I had a lab where calculating standard error was explained. My instructor did a cross multiplication move and ended up with range / n
How exactly does this work?
Are there other ways of representing standard error?
It's difficult to tell what is being asked here. This question is ambiguous, vague, incomplete, overly broad, or rhetorical and cannot be reasonably answered in its current form. For help clarifying this question so that it can be reopened, see the FAQ.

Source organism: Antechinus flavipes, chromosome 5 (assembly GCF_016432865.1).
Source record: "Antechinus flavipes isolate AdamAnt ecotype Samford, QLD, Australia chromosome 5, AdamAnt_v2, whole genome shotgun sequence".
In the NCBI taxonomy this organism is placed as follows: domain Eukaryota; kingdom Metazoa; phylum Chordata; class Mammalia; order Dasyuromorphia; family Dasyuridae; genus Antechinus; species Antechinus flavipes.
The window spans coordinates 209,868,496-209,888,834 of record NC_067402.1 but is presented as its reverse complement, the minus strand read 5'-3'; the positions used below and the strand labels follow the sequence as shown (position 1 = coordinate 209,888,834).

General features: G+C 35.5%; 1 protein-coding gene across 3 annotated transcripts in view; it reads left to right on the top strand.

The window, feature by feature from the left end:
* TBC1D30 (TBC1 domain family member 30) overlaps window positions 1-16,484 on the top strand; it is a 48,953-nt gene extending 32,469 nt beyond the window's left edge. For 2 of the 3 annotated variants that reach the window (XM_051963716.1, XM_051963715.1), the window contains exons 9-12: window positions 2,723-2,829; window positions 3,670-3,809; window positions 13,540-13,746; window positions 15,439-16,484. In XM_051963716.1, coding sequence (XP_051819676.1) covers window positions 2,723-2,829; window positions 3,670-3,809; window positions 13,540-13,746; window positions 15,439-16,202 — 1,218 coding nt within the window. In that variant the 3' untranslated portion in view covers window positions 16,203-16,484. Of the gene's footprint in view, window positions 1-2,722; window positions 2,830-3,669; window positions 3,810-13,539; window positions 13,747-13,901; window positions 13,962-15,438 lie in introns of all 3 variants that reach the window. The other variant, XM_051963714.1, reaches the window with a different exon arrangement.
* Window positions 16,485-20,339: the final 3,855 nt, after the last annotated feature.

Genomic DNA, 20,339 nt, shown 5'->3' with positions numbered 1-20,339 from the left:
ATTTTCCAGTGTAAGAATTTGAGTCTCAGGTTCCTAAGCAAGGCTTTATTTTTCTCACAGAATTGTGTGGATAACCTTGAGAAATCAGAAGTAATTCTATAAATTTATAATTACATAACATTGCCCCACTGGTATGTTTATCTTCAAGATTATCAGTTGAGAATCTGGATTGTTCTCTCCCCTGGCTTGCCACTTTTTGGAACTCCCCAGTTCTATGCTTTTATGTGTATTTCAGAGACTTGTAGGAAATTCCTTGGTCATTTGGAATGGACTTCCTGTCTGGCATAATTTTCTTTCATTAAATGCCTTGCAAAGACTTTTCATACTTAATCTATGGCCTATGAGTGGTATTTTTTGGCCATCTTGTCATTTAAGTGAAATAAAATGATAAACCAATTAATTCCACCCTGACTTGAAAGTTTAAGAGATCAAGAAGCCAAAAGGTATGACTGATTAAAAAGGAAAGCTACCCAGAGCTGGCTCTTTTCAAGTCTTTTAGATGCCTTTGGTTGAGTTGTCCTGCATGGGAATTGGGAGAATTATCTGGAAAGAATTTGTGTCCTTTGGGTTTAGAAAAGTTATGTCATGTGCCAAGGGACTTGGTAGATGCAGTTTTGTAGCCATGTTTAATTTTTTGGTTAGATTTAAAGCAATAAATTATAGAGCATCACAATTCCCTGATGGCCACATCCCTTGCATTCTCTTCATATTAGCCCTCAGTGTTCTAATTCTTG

I assume you are talking about the standard error of the mean which is the standard deviation of the estimate of the mean. It is not equal to the range divide by n. Let s$^2$ be the variance for each of a set of n independent identically distributed observations X$_i$ i=1,2,...,n.
Let X$_b$ = ∑X$_i$/n Then since Var(cY)=c$^2$Var(Y) where c is constant and Y is a random variable and if Y and Z are independent random variables the Var(Y+Z)=Var(Y)+Var(Z),
Var(∑X$_i$/n ) = ∑Var(X$_i$)/n$^2$ =n s$^2$ /n$^2$=s$^2$/n. Since the variance is s$^2$/n the standard error is s/√n. So contrary to your statement the standard error is the population standard deviation divided by the square root of n.